Fri, 20 Sep 1996
LEBANON'S COASTLINE FACES MORE DEVELOPMENT?
by Fareed Abou-Haidar
While I was not scheduled to post LebEnv until next Friday, I decided that the following story needs to be publicized immediately. I will return in two weeks rather than next week as originally planned.
In a report by Reuter dated September 18 and originating from Beirut, as retrieved from America Online, economist Marwan Iskandar suggested that the government sell off state land to help overcome the deficit. The key sentence was: "MILLIONS OF SQUARE METERS OF STATE LAND ALONG UNUSED COASTAL RAILWAY TRACKS COULD ALSO BE SOLD". (My emphasis) For copyright reasons, I chose not to include the whole article. It should be easily available from America Online for a few more days or from the Internet.
I am sorry to read that Marwan Iskandar is advocating the selling of land along railway tracks to reduce the deficit. The brief paragraph did not make it clear if the land to be sold was the narrow railroad right-if-way or if it included larger areas of land beyond, but "millions of square meters" would imply larger areas beyond the tracks. It also did not mention whether the sold land would continue to be used for rail service or if it would be developed for other uses, such as buildings. The fact that only "unused tracks" would be sold implies that the buyer could do anything with that land while the state would keep tracks being used.
There are two reasons why this would be an extremely short-sighted move:
1. Lebanon is already choking on car traffic, especially along the coast. Already, a large area of the coast's limited fertile land has been sacrificed for freeways. If Lebanon follows the trend of U.S. cities, theses freeways will soon be as crowded as the older roads that they replaced as people are encouraged to drive more. A much better solution would be to build a decent public transit system with passenger train service between Tyre, Beirut and Tripoli as its backbone. Such a railroad system could also be used for freight, removing many of those smelly, slow, dangerous trucks from the roads. The only way this can be done is to use the existing railroad right-of-way. Selling this artery would be a travesty. Many railroad right-of-ways in the U.S. have been sold, making people more dependent on cars and trucks in many parts of the country, with little hope of reversing the trend. Cars clog multi-lane freeways and huge trucks routinely crash, killing innocent people and blocking roads for hours. Lebanon should learn from the U.S.'s messy mistakes.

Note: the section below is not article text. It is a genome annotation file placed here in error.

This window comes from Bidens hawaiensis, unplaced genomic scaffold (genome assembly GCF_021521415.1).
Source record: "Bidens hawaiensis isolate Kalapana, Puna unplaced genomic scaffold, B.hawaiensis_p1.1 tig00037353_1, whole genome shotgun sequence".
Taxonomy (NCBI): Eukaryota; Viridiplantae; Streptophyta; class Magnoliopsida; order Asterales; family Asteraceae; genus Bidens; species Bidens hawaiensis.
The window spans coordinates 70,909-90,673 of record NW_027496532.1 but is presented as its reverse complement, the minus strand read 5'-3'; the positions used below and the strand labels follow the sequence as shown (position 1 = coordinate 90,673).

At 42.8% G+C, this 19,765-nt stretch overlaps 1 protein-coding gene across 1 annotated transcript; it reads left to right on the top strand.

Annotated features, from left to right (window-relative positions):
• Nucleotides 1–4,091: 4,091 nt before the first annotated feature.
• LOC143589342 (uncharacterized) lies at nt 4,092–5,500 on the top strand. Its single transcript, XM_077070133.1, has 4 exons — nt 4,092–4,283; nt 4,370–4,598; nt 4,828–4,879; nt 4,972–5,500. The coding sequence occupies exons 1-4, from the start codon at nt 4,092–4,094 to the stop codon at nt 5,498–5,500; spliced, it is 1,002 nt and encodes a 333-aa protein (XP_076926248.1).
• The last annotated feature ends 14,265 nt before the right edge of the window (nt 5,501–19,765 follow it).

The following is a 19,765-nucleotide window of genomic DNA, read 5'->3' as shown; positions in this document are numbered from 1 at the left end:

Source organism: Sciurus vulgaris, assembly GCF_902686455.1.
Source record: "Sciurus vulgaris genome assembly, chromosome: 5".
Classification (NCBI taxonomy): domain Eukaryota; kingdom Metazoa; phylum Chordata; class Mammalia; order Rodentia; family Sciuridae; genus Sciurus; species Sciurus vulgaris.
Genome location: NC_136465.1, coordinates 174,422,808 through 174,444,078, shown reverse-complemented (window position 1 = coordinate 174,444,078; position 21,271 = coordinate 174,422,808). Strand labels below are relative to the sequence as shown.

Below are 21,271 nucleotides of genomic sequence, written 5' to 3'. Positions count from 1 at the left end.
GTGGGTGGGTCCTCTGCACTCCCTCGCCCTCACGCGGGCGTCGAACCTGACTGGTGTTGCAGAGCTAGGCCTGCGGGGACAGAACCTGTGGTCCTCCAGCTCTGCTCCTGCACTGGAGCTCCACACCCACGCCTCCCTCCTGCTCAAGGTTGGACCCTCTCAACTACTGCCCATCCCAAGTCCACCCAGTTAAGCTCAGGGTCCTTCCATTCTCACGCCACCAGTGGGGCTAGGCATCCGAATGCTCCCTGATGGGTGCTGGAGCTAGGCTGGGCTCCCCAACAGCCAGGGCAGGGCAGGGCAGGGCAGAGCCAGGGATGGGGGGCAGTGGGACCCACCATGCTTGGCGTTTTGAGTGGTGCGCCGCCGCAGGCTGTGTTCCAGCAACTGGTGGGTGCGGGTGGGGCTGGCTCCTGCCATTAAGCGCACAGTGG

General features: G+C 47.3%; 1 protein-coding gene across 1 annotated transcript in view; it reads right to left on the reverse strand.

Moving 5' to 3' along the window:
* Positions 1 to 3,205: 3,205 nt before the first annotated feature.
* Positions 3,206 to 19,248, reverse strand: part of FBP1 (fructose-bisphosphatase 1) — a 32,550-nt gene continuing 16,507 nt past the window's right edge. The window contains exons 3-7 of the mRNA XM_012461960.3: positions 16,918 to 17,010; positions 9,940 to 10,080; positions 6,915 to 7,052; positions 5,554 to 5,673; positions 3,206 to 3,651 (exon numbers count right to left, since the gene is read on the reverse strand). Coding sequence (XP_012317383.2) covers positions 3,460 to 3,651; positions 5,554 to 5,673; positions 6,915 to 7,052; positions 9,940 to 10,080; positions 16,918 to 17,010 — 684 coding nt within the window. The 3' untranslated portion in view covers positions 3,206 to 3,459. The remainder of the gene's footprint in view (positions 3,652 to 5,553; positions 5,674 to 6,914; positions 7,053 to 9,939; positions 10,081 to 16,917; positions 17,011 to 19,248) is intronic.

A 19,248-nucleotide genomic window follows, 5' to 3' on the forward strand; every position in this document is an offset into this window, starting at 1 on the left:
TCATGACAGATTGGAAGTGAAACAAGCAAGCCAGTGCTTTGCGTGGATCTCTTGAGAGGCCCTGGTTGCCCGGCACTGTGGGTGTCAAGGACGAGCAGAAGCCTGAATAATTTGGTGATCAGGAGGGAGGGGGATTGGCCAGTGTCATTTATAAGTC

2. Lebanon's coast already has too much construction. Many beaches have been destroyed (as I mentioned in LebEnv #5). In many places, the views of the sea from the highway has been blocked by beach resorts, commercial buildings, apartments, factories etc. The presence of the railroad right-of-way (and surrounding state lands, if such is the case) ensures that some land will never be developed and will remain open space where spring wildflowers can grow and views of the coast are unblocked. Besides the obvious benefits to the Lebanese, rest assured that many tourists come to Lebanon for its beaches and scenic views, not to look at ugly buildings.
If anything, there already is too much private land in Lebanon, every square meter of which could theoretically be developed. The government should hold to whatever land it owns as a national treasure. It might be wise to trade land with the private sector so that the government can obtain ecologically sensitive lands in exchange for other lands that might be more suitable for development. BUT, it should not sell land outright. Selling off government land has been proposed many times in the USA, most recently by the present anti-environmental Congress, but such plans have been shot down by public outcry. The Lebanese should do the same.
Anyone who has access to Mr. Iskandar should contact him and make him aware of the problems associated with selling off government land in Lebanon.